Divorce, Marriage, and Cohabitation in Late Adulthood

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  • 0:02 Late Adulthood
  • 0:40 Marriage & Cohabitation
  • 3:36 Divorce
  • 4:54 Lesson Summary
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Lesson Transcript
Instructor: Natalie Boyd

Natalie is a teacher and holds an MA in English Education and is in progress on her PhD in psychology.

During later life, romantic partnerships are different from partnerships in earlier life. Watch this lesson to find out more about marriage, cohabitation, remarriage, and divorce in later life, including their unique benefits and challenges.

Late Adulthood

Glen and David are very happy together. They've been partners for almost 30 years, and now that they are both retired, they are enjoying the extra time together.

Glen is 68, and David is 71, which means that they are both in late adulthood, or the time in life after age 65. During late adulthood, many things change in both big and small ways. Couples, like Glen and David, find that they have more time to spend together, which can be both good and bad!

Let's look at some of the differences in romantic relationships in late adulthood versus other times in life.

Marriage and Cohabitation

Last year, David got very sick with pneumonia. He ended up in the hospital for a while, and it was touch-and-go for a few days. But David is healthy again now, and though medicine and his doctors undoubtedly helped, he credits Glen's support for helping him pull through.

David is probably right that Glen played a role in his recovery. Marriage and romantic partnerships offer support during times of trouble, like when David got sick. Having a partner or spouse can give people the emotional boost they need to recover from all sorts of ailments, physical and emotional.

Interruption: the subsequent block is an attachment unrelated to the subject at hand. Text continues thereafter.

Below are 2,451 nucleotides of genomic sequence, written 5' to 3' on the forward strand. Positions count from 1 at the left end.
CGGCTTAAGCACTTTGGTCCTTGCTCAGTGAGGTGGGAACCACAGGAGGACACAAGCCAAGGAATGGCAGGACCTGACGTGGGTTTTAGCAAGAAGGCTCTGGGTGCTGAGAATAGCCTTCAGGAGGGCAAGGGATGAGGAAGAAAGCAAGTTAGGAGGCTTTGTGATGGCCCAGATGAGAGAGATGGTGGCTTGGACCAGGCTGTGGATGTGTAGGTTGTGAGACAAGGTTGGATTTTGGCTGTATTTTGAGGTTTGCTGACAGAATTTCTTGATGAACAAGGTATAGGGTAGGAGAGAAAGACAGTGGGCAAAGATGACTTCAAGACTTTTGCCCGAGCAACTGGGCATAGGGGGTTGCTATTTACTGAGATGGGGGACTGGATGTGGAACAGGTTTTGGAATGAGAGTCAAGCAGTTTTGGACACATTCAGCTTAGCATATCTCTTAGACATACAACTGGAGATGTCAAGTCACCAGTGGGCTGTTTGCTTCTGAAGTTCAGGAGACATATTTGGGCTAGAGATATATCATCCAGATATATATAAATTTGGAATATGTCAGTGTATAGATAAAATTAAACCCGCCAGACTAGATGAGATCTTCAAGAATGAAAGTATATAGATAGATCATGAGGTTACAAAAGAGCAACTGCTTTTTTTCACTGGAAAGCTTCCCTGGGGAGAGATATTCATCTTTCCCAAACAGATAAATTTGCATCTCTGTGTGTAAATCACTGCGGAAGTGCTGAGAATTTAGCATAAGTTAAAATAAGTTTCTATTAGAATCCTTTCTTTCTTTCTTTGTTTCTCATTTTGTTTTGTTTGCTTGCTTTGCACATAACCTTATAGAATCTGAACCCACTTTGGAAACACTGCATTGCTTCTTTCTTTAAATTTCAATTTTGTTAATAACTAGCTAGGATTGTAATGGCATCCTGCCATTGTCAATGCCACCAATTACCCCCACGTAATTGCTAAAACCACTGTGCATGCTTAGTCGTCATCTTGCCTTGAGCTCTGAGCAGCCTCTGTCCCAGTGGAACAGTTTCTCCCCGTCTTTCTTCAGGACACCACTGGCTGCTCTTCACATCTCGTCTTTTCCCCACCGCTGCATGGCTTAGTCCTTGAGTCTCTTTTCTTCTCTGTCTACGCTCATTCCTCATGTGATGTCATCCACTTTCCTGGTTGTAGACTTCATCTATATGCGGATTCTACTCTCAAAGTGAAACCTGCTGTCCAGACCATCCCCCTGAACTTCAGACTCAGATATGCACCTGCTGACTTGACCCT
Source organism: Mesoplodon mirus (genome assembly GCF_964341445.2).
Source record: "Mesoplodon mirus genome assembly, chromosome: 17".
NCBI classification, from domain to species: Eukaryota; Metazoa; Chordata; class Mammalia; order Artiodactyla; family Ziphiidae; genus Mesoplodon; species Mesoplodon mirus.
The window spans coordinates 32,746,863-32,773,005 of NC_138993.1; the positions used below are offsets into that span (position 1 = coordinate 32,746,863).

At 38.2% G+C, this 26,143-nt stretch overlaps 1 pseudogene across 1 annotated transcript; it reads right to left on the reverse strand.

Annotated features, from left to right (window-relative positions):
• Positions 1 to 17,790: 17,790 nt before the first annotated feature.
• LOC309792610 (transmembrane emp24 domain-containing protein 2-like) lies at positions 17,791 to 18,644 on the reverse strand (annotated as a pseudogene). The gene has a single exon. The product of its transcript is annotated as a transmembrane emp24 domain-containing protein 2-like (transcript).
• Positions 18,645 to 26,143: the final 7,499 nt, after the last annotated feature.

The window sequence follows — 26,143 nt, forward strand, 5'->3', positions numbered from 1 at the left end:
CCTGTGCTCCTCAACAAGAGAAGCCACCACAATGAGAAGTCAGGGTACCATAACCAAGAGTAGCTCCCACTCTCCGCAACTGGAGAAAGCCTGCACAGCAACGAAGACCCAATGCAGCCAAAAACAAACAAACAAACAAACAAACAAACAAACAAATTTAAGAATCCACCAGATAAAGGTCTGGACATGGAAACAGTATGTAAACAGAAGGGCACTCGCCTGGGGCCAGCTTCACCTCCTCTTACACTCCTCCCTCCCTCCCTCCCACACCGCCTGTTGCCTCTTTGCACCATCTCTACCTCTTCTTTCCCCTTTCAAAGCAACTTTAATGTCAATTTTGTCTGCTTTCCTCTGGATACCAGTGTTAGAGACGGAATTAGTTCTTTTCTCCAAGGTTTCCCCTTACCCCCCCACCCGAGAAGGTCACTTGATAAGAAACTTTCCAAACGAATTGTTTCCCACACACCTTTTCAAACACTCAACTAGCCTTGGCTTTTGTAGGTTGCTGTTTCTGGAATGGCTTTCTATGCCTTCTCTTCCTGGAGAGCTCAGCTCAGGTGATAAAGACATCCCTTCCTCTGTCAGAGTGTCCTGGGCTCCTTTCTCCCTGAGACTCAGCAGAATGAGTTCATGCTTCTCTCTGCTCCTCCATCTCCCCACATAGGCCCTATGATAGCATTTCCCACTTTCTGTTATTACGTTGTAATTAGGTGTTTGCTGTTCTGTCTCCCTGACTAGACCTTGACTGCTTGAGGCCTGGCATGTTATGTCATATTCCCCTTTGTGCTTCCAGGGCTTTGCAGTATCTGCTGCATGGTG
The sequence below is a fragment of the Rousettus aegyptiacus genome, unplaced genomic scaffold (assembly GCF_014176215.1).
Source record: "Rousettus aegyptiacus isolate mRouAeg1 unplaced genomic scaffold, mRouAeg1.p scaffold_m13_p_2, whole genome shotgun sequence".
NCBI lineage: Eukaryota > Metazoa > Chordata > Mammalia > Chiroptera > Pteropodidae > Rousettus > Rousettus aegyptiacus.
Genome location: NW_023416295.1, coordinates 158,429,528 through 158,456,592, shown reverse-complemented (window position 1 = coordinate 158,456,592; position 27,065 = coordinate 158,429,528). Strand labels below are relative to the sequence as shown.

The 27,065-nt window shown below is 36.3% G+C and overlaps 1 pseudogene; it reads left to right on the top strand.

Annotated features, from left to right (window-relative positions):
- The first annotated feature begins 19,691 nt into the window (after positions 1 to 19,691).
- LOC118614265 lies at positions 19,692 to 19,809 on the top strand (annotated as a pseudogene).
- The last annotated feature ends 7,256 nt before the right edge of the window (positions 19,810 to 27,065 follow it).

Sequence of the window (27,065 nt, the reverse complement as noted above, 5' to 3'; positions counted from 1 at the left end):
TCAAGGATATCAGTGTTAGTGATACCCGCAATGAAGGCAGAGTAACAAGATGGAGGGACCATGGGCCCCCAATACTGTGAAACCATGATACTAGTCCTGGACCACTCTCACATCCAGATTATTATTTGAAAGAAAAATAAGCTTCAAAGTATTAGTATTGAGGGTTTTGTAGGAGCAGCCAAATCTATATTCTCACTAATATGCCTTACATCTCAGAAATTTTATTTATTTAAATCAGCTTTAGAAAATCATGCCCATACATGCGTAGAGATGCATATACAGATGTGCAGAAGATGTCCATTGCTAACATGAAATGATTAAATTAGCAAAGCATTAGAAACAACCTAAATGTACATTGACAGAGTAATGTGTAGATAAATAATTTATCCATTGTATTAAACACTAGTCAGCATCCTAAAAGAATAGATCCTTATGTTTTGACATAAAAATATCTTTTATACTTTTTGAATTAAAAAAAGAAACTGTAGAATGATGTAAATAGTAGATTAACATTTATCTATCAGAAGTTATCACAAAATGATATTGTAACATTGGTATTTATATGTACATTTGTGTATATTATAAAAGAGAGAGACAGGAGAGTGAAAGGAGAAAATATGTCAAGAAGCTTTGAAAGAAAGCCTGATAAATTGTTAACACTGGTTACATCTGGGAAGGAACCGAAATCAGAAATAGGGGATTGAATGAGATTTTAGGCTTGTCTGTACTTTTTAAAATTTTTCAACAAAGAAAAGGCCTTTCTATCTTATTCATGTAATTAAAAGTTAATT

In fact, romantic partnerships are the single biggest source of social support in late adulthood. People in late life who are married or in other long-term couplings report that they have bigger social circles than single people do. This is important, because people with strong social networks tend to be happier and healthier, especially in late life.

Notice that I said that support in late adulthood comes from romantic partnerships. There are many types of romantic partnerships. Marriage, or the legal and sometimes religious union between two people, is one common type of romantic partnership, but there are others. Remarriages are marriages that are not the first marriage for one or more partners. For example, David's sister Billie has been married twice. Her second marriage is a remarriage.

In addition, many older adults choose not to remarry, but instead to cohabitate, or live with a romantic partner without marriage. There are many reasons to cohabitate. Some people find that they just don't see a point in getting married in late life. Others, like Glen and David, live in states where same-sex marriages aren't recognized, so they live together instead.

Remarriages and cohabitation for most of adult life are not as solid as first marriages. That is, they end in divorce or break-ups more often. However, remarriages and cohabitation relationships are stronger in late adulthood than earlier in life. This might be because of the wisdom and stability of partners in later life. For example, Glen used to get very upset at every little thing, but as he's aged, he has grown more mature and relaxed about things, which makes his relationship with David much less tumultuous.

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